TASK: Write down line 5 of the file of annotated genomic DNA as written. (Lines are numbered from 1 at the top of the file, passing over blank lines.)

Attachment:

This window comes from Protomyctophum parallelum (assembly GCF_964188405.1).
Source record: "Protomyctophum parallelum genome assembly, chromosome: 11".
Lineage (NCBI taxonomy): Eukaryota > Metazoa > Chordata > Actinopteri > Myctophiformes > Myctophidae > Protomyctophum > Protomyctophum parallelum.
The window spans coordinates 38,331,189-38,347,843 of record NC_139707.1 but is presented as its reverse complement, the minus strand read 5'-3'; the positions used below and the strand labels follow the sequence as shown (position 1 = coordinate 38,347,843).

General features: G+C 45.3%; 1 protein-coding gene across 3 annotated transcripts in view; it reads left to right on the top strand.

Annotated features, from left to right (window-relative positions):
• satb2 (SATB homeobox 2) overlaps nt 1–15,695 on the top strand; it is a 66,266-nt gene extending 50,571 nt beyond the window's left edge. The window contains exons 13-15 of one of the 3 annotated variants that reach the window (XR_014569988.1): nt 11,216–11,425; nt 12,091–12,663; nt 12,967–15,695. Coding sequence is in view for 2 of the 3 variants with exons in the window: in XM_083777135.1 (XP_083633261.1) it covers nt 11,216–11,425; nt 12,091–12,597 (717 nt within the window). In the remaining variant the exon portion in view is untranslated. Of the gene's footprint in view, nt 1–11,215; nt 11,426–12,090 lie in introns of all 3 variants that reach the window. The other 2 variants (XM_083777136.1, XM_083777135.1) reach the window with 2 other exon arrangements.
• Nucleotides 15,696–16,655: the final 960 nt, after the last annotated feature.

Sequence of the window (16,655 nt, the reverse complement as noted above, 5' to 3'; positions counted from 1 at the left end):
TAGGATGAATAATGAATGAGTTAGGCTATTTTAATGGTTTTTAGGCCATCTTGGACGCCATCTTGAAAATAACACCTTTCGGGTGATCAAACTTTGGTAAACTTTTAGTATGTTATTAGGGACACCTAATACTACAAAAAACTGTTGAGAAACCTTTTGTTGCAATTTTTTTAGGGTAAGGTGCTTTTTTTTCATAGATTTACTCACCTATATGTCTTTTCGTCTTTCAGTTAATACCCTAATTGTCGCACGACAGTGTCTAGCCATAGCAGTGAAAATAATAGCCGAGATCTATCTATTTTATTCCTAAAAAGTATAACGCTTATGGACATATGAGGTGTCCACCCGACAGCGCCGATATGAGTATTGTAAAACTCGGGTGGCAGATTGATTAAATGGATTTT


General features: G+C 45.3%; 1 protein-coding gene across 3 annotated transcripts in view; it reads left to right on the top strand.